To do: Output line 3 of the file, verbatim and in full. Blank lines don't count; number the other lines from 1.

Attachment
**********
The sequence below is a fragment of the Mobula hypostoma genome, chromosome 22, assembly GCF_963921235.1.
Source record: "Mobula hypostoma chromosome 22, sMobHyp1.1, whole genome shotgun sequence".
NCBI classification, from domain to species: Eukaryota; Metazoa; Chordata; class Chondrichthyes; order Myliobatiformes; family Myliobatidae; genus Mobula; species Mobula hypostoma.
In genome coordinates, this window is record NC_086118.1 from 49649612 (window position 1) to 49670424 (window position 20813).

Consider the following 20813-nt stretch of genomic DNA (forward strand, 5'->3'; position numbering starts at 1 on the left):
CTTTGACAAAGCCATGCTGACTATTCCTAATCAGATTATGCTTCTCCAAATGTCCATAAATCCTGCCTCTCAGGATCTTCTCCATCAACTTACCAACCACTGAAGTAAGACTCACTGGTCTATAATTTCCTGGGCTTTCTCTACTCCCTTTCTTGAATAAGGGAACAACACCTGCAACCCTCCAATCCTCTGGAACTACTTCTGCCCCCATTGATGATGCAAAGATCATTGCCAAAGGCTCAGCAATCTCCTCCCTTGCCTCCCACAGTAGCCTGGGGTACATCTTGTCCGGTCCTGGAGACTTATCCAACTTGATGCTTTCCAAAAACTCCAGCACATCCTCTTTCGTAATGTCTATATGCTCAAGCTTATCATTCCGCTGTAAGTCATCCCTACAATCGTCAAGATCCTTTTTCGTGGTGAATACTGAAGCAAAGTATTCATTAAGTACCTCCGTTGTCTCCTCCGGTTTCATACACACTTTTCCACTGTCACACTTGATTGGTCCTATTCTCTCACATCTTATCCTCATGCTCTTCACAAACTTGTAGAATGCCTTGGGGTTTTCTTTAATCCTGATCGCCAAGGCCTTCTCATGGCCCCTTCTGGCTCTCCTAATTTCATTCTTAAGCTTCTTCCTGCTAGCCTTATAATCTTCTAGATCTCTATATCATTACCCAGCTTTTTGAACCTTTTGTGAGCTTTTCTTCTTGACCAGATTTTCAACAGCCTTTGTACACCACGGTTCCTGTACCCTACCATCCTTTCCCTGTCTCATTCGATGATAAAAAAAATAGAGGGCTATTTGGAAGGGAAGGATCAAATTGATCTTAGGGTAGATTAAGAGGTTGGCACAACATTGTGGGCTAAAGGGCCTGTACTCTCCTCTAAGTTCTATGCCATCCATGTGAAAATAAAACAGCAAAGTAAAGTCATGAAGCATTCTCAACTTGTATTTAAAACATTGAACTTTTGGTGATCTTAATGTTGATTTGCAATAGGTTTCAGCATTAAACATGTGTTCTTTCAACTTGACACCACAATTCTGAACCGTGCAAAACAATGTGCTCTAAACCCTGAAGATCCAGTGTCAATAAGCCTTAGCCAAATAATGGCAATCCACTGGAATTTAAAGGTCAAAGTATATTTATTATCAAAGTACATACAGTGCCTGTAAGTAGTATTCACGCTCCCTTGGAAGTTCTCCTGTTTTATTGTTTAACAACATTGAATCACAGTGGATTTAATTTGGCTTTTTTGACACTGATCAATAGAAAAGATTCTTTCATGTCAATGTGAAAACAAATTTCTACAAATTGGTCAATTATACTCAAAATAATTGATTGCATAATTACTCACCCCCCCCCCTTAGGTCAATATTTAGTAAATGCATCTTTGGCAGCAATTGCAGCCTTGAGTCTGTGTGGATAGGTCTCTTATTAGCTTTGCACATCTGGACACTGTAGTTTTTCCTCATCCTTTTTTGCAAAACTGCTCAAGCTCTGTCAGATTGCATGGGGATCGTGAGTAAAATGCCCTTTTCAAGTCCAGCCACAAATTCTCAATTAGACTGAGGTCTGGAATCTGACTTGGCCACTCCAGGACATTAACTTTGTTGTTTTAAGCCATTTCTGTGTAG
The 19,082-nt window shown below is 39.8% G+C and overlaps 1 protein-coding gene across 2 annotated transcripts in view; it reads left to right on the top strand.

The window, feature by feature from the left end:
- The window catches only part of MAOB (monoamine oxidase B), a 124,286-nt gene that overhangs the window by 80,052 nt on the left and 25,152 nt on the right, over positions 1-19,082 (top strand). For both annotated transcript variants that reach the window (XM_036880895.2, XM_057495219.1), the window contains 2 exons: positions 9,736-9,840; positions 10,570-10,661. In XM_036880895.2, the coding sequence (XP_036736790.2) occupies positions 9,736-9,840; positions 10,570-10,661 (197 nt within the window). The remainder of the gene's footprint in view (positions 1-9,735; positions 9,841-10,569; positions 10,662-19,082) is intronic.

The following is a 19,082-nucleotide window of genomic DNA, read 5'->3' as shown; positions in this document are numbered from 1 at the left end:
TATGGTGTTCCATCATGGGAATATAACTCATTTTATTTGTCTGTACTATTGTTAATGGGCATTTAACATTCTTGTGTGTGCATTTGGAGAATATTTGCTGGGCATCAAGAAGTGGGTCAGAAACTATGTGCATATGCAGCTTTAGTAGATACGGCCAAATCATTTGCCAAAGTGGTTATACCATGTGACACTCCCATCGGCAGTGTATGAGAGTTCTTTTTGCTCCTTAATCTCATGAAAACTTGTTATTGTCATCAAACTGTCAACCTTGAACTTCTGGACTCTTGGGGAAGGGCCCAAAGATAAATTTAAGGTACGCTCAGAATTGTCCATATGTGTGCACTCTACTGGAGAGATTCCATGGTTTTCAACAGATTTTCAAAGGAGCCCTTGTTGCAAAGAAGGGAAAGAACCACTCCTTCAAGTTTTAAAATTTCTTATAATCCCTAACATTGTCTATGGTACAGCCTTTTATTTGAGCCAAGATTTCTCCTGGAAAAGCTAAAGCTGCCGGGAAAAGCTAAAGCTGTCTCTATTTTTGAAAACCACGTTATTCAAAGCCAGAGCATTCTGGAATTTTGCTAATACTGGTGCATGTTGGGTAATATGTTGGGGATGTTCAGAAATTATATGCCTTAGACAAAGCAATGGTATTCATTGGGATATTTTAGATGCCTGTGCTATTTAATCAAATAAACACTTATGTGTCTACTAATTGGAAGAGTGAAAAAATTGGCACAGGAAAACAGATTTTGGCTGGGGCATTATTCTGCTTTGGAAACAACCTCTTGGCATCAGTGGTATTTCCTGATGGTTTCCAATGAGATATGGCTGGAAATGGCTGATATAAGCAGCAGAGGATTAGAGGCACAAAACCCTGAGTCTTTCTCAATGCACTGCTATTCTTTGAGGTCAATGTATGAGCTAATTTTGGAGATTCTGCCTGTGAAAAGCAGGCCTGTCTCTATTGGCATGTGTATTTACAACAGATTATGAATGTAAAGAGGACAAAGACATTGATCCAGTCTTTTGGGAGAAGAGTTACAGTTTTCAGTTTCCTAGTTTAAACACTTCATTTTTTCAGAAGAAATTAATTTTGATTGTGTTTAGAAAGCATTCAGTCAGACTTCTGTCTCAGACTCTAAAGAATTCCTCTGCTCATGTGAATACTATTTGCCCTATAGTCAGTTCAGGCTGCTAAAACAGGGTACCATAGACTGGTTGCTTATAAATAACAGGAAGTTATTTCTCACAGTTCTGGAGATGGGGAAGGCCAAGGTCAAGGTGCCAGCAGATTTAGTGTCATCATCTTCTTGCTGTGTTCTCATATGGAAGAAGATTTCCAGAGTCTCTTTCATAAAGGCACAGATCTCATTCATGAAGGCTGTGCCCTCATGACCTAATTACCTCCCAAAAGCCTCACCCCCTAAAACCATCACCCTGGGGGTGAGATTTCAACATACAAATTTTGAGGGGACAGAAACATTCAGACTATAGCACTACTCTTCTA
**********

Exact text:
NCBI classification, from domain to species: Eukaryota; Metazoa; Chordata; class Chondrichthyes; order Myliobatiformes; family Myliobatidae; genus Mobula; species Mobula hypostoma.